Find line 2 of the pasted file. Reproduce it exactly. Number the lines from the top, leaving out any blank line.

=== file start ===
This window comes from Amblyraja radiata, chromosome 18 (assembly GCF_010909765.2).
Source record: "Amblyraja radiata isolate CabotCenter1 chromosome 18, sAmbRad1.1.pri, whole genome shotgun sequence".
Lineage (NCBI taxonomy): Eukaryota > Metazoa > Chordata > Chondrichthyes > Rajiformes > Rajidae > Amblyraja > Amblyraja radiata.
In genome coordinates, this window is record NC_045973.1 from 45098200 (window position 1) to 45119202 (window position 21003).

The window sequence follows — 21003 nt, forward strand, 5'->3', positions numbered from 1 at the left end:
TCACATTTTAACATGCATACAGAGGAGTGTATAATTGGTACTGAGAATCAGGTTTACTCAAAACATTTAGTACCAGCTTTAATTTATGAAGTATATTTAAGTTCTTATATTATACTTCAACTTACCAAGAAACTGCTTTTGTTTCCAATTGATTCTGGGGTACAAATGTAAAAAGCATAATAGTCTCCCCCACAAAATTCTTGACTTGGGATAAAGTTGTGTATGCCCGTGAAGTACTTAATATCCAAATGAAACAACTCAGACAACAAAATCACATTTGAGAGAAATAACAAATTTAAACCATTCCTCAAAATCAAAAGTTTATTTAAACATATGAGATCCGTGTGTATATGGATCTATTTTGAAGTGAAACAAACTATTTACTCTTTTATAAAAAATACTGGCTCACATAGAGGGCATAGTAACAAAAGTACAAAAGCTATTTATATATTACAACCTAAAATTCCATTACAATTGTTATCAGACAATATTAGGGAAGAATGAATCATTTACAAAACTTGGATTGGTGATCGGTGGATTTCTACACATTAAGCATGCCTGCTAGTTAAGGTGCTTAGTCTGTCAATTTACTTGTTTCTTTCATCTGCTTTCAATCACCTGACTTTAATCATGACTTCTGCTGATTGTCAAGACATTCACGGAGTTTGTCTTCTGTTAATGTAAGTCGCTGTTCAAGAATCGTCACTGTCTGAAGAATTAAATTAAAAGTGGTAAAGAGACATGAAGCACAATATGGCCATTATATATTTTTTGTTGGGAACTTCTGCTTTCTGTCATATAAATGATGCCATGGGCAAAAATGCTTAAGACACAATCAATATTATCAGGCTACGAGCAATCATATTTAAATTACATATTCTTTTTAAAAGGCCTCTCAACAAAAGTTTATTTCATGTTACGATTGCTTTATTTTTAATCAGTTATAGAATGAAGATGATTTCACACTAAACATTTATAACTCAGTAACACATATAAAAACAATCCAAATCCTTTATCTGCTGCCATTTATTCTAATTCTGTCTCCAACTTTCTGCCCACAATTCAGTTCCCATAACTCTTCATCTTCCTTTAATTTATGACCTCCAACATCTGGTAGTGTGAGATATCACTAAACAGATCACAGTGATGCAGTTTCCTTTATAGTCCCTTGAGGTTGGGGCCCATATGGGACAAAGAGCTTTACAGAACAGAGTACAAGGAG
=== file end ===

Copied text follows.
Source record: "Amblyraja radiata isolate CabotCenter1 chromosome 18, sAmbRad1.1.pri, whole genome shotgun sequence".